Monday, May 27, 2024

Adaptive manufacturing transforms pharma machinery

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The pharmaceutical industry is currently witnessing a significant surge in the use of automation and robotics for various operations such as production, testing, drug screening, in-line transportation, assembly and packaging. The adoption of automation reduces waste by minimizing human error and promoting sustainable manufacturing processes. Machines, being faster and more efficient than humans in performing repetitive tasks, enhance productivity in the industry. Automation improves track and trace capabilities in production, which has a noticeable impact on supply chain management for the goods.

Technology solutions effectively track inventory as it is being transported and stored, reducing waste, increasing productivity, and resolving issues with the quality of medications. However, automation might present challenges for businesses at all stages of the manufacturing process if not integrated in the right way. To fully benefit from automation, new technology, and equipment must be implemented. The market has immense potential and so is the automation to uproot pharmaceutical industries. It all depends on how fast these industries adopt new market trends that present a variety of opportunities for pharmaceutical organizations, including modifications to current procedures, new ways of thinking, and new cultural paradigms.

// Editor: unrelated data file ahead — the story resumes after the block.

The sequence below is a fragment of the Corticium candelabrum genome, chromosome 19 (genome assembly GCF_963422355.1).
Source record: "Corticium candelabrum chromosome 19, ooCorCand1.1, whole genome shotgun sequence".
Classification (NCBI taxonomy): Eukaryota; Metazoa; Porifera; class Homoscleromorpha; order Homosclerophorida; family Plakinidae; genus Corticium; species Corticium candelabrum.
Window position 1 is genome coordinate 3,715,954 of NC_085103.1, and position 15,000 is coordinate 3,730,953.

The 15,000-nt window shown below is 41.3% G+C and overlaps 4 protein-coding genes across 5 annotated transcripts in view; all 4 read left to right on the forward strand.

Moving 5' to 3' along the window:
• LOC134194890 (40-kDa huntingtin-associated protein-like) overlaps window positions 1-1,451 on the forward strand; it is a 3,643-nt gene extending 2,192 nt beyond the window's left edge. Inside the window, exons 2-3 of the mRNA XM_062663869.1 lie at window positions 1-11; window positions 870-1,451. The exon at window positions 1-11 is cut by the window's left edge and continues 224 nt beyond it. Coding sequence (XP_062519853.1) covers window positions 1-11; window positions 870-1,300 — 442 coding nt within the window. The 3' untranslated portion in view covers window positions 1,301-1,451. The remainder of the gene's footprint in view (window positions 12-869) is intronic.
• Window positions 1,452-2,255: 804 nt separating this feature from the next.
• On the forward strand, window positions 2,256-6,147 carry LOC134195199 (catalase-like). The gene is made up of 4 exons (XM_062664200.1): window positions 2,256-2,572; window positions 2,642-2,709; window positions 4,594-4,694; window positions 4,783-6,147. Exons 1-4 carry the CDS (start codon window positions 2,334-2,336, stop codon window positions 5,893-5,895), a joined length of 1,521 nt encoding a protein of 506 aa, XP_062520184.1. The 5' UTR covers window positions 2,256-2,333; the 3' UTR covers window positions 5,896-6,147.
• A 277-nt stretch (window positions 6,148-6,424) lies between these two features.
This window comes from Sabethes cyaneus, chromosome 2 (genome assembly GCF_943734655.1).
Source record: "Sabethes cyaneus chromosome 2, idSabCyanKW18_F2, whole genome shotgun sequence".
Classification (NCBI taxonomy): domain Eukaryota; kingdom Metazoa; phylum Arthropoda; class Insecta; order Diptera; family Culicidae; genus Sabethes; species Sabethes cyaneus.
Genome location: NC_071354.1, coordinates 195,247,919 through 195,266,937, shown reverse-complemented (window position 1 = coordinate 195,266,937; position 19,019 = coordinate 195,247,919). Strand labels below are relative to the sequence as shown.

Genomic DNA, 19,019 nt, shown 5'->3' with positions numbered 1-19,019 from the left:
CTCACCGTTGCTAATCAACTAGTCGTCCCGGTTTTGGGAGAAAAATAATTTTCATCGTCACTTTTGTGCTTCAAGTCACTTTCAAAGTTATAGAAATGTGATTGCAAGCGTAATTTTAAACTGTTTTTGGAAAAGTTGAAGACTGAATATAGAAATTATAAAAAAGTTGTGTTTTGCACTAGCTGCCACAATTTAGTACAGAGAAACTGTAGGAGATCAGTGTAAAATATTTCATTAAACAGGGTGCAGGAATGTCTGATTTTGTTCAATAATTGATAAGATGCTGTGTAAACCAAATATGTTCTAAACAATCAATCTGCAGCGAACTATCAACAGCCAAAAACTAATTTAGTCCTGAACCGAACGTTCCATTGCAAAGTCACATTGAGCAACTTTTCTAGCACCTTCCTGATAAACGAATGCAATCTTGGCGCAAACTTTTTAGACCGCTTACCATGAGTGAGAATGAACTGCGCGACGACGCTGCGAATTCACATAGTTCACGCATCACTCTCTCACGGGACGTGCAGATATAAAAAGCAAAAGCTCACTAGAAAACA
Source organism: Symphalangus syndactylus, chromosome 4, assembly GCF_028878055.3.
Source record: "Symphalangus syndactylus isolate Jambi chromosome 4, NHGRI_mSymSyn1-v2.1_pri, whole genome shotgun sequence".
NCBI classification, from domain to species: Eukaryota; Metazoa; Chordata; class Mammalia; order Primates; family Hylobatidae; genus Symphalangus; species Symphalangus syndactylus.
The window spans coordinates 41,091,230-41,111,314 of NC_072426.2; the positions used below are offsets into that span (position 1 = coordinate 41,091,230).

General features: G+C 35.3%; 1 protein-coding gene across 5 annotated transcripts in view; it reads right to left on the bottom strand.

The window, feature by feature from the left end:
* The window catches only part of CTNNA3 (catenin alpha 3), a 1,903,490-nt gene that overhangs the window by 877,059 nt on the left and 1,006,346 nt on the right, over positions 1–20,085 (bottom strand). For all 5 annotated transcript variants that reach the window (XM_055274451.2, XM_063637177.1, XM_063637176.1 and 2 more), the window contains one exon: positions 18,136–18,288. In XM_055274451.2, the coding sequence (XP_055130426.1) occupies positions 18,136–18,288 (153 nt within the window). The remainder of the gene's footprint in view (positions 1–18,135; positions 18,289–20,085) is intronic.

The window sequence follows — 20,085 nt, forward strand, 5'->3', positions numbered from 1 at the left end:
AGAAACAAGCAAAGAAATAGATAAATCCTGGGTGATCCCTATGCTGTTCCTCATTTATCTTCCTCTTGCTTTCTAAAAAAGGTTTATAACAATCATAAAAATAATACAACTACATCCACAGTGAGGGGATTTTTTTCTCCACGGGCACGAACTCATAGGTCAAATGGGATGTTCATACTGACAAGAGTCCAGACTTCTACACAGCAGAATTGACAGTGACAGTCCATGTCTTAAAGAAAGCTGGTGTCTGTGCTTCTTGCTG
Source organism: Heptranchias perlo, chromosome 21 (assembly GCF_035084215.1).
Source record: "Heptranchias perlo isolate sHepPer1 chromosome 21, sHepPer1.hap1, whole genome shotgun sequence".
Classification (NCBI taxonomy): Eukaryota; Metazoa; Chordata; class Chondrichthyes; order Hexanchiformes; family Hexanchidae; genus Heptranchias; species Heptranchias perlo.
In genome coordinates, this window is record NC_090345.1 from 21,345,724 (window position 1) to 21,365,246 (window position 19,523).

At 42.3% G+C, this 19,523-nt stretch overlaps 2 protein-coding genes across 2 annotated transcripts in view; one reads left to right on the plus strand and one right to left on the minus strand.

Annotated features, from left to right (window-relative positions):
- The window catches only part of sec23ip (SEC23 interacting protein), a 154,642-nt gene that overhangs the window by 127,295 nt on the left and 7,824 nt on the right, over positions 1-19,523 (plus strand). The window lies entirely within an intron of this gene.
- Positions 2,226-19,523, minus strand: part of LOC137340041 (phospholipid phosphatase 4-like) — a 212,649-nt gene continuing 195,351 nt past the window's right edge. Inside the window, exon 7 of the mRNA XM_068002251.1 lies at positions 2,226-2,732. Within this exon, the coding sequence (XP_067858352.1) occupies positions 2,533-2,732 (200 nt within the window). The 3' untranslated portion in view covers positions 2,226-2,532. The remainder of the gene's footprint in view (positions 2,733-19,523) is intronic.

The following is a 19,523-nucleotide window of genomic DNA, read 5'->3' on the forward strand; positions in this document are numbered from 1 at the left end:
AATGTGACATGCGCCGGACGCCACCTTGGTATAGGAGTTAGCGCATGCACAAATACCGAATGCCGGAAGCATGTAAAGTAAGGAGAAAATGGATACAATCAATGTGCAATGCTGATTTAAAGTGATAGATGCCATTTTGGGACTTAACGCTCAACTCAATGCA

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The new way of manufacturing

Automating some operations could be more difficult, particularly if you are serving a variety of markets with different sizes, packaging and labeling laws. Furthermore, integrating these technologies into current systems comes with its own set of difficulties. The establishment of comprehensive quality control procedures and visual inspections is still necessary despite automation. Adaptivity in automation can help to provide solutions for obtaining a position in untouched market segments. Automation has a variety of solutions but adaptivity is the current runner to provide the right and future-proof solution.